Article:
Before the opening bell rang in New York on Monday, March 11, a relatively unknown name to most investors, Harvest Health & Recreation (NASDAQOTH: HRVSF), a vertically integrated multistate dispensary operator, announced that it would be acquiring privately held Verano Holdings for $850 million in an all-stock deal.

Expected to be completed during the first half of this year, the combined company will have 30 operating dispensaries, eight cultivation facilities, and seven manufacturing facilities upon completion. However, by the end of 2019, the combined entity should have 70 open dispensaries, 13 grow farms, and 13 manufacturing facilities.

Clear labeled jars packed with unique strains of cannabis buds that are situated atop a dispensary counter.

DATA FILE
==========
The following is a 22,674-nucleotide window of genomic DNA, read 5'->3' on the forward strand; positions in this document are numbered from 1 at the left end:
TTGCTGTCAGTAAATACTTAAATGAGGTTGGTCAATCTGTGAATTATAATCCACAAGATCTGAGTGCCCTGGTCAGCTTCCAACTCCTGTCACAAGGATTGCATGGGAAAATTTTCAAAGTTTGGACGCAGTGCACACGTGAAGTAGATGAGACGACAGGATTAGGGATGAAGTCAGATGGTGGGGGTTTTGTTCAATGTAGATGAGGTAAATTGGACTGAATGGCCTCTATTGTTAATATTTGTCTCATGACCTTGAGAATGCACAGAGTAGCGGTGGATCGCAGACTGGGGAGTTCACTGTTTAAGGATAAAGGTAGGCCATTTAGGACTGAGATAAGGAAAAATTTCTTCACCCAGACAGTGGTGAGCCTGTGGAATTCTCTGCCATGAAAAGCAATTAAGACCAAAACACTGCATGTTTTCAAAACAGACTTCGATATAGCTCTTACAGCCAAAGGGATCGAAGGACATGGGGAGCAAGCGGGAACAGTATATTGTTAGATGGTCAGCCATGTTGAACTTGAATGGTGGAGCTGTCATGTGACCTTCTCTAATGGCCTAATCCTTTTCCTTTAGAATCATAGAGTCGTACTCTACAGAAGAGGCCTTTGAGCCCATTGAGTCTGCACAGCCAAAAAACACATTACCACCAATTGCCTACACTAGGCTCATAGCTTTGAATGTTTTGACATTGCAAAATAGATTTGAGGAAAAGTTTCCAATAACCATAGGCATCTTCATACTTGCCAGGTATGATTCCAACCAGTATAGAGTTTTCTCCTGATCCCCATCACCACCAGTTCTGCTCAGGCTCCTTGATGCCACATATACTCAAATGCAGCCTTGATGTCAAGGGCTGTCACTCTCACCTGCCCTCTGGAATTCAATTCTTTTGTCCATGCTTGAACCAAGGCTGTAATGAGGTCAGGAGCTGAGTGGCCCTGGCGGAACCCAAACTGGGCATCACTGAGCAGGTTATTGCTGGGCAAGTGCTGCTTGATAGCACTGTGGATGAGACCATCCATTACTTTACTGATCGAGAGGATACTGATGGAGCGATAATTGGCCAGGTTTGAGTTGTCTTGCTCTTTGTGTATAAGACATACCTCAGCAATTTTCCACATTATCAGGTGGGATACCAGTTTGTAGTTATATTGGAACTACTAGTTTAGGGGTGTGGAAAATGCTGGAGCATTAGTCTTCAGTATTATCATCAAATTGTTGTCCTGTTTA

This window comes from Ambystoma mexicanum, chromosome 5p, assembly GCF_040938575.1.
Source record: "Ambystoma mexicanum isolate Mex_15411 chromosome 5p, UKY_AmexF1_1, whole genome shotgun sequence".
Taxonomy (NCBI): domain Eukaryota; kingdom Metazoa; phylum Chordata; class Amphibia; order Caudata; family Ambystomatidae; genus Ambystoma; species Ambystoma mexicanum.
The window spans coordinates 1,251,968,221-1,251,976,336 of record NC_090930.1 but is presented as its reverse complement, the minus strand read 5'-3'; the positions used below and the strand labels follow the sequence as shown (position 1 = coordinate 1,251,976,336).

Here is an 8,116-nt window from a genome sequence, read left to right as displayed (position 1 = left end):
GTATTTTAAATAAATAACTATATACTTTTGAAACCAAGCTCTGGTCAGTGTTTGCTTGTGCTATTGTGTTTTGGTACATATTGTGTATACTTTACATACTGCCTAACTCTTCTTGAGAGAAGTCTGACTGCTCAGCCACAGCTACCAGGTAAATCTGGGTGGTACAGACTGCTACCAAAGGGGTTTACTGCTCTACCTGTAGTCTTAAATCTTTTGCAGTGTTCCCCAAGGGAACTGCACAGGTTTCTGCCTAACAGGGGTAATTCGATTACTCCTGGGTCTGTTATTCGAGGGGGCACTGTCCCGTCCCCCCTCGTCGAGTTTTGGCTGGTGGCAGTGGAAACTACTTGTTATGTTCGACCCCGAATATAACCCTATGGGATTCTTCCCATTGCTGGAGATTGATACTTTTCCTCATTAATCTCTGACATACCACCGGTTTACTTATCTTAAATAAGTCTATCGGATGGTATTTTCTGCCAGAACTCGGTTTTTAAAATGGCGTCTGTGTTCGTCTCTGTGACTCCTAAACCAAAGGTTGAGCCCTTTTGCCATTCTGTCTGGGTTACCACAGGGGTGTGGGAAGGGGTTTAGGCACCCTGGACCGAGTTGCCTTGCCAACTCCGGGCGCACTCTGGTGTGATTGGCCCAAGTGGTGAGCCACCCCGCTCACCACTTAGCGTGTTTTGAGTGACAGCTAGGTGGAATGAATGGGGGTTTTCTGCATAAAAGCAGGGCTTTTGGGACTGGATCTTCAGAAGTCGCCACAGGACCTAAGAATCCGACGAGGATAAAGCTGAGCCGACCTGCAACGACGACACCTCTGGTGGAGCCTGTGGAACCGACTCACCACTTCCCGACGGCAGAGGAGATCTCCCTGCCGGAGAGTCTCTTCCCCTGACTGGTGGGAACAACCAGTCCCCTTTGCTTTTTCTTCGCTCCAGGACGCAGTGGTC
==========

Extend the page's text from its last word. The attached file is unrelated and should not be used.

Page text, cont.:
Image source: Getty Images.

Looking even further down the road, Harvest Health & Recreation and Verano have close to 200 licenses between them, spanning 16 states. If no additional licenses were applied for, the combined operation would have the ability to open 123 retail dispensaries. No other publicly traded retail operator has this many licenses in its coffers right now. The deal also pockets Harvest Health additional cultivation capacity of roughly 900,000 square feet. 

It's also worth noting that Harvest Health & Recreation is one of a select few dispensary operators to currently be profitable on an operating and EBITDA (earnings before interest, taxes, depreciation, and amortization) basis. The combination isn't expected to compromise the company's existing positive free cash flow, according to the press release announcing the deal.

Harvest Health aims to keep up, or perhaps one-up, its competition